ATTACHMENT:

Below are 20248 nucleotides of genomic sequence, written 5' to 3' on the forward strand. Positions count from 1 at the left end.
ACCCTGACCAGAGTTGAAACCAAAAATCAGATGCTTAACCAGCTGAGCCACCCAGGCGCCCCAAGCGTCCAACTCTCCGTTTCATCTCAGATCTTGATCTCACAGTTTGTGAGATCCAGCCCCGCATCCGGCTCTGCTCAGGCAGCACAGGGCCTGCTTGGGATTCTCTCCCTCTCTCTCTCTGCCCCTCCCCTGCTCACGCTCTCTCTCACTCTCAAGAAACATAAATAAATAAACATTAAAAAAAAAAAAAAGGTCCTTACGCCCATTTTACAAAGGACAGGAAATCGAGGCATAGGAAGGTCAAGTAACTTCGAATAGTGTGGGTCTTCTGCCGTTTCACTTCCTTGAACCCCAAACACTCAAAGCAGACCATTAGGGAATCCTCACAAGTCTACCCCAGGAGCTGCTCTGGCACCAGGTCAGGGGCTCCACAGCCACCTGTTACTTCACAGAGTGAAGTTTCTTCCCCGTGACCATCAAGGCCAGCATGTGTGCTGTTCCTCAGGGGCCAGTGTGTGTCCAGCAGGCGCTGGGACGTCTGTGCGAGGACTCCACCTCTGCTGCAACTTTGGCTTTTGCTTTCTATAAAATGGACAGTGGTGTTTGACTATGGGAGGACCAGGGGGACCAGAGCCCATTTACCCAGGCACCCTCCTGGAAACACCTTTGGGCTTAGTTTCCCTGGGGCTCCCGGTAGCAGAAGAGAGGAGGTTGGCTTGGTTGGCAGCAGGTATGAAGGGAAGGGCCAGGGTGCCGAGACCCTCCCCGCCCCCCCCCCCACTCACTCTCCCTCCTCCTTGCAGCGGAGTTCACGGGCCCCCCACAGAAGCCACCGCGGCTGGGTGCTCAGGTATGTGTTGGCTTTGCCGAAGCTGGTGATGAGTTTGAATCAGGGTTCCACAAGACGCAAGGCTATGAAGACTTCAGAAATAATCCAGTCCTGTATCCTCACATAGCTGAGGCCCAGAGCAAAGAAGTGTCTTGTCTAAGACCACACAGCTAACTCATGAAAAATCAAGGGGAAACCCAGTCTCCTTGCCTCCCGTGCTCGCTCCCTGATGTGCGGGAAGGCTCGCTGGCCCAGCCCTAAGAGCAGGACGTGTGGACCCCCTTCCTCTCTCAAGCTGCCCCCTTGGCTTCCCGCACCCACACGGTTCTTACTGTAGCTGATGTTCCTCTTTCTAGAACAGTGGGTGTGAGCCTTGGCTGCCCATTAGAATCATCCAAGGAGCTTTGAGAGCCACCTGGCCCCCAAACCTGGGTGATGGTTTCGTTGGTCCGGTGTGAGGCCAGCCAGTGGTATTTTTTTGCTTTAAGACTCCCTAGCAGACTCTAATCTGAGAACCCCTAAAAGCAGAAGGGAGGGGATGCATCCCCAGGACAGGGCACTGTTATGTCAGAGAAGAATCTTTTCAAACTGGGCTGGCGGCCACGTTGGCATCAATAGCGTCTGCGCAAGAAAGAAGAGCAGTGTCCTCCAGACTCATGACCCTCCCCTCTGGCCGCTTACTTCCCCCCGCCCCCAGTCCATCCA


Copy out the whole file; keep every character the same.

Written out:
Below are 20248 nucleotides of genomic sequence, written 5' to 3' on the forward strand. Positions count from 1 at the left end.
ACCCTGACCAGAGTTGAAACCAAAAATCAGATGCTTAACCAGCTGAGCCACCCAGGCGCCCCAAGCGTCCAACTCTCCGTTTCATCTCAGATCTTGATCTCACAGTTTGTGAGATCCAGCCCCGCATCCGGCTCTGCTCAGGCAGCACAGGGCCTGCTTGGGATTCTCTCCCTCTCTCTCTCTGCCCCTCCCCTGCTCACGCTCTCTCTCACTCTCAAGAAACATAAATAAATAAACATTAAAAAAAAAAAAAAGGTCCTTACGCCCATTTTACAAAGGACAGGAAATCGAGGCATAGGAAGGTCAAGTAACTTCGAATAGTGTGGGTCTTCTGCCGTTTCACTTCCTTGAACCCCAAACACTCAAAGCAGACCATTAGGGAATCCTCACAAGTCTACCCCAGGAGCTGCTCTGGCACCAGGTCAGGGGCTCCACAGCCACCTGTTACTTCACAGAGTGAAGTTTCTTCCCCGTGACCATCAAGGCCAGCATGTGTGCTGTTCCTCAGGGGCCAGTGTGTGTCCAGCAGGCGCTGGGACGTCTGTGCGAGGACTCCACCTCTGCTGCAACTTTGGCTTTTGCTTTCTATAAAATGGACAGTGGTGTTTGACTATGGGAGGACCAGGGGGACCAGAGCCCATTTACCCAGGCACCCTCCTGGAAACACCTTTGGGCTTAGTTTCCCTGGGGCTCCCGGTAGCAGAAGAGAGGAGGTTGGCTTGGTTGGCAGCAGGTATGAAGGGAAGGGCCAGGGTGCCGAGACCCTCCCCGCCCCCCCCCCCACTCACTCTCCCTCCTCCTTGCAGCGGAGTTCACGGGCCCCCCACAGAAGCCACCGCGGCTGGGTGCTCAGGTATGTGTTGGCTTTGCCGAAGCTGGTGATGAGTTTGAATCAGGGTTCCACAAGACGCAAGGCTATGAAGACTTCAGAAATAATCCAGTCCTGTATCCTCACATAGCTGAGGCCCAGAGCAAAGAAGTGTCTTGTCTAAGACCACACAGCTAACTCATGAAAAATCAAGGGGAAACCCAGTCTCCTTGCCTCCCGTGCTCGCTCCCTGATGTGCGGGAAGGCTCGCTGGCCCAGCCCTAAGAGCAGGACGTGTGGACCCCCTTCCTCTCTCAAGCTGCCCCCTTGGCTTCCCGCACCCACACGGTTCTTACTGTAGCTGATGTTCCTCTTTCTAGAACAGTGGGTGTGAGCCTTGGCTGCCCATTAGAATCATCCAAGGAGCTTTGAGAGCCACCTGGCCCCCAAACCTGGGTGATGGTTTCGTTGGTCCGGTGTGAGGCCAGCCAGTGGTATTTTTTTGCTTTAAGACTCCCTAGCAGACTCTAATCTGAGAACCCCTAAAAGCAGAAGGGAGGGGATGCATCCCCAGGACAGGGCACTGTTATGTCAGAGAAGAATCTTTTCAAACTGGGCTGGCGGCCACGTTGGCATCAATAGCGTCTGCGCAAGAAAGAAGAGCAGTGTCCTCCAGACTCATGACCCTCCCCTCTGGCCGCTTACTTCCCCCCGCCCCCAGTCCATCCA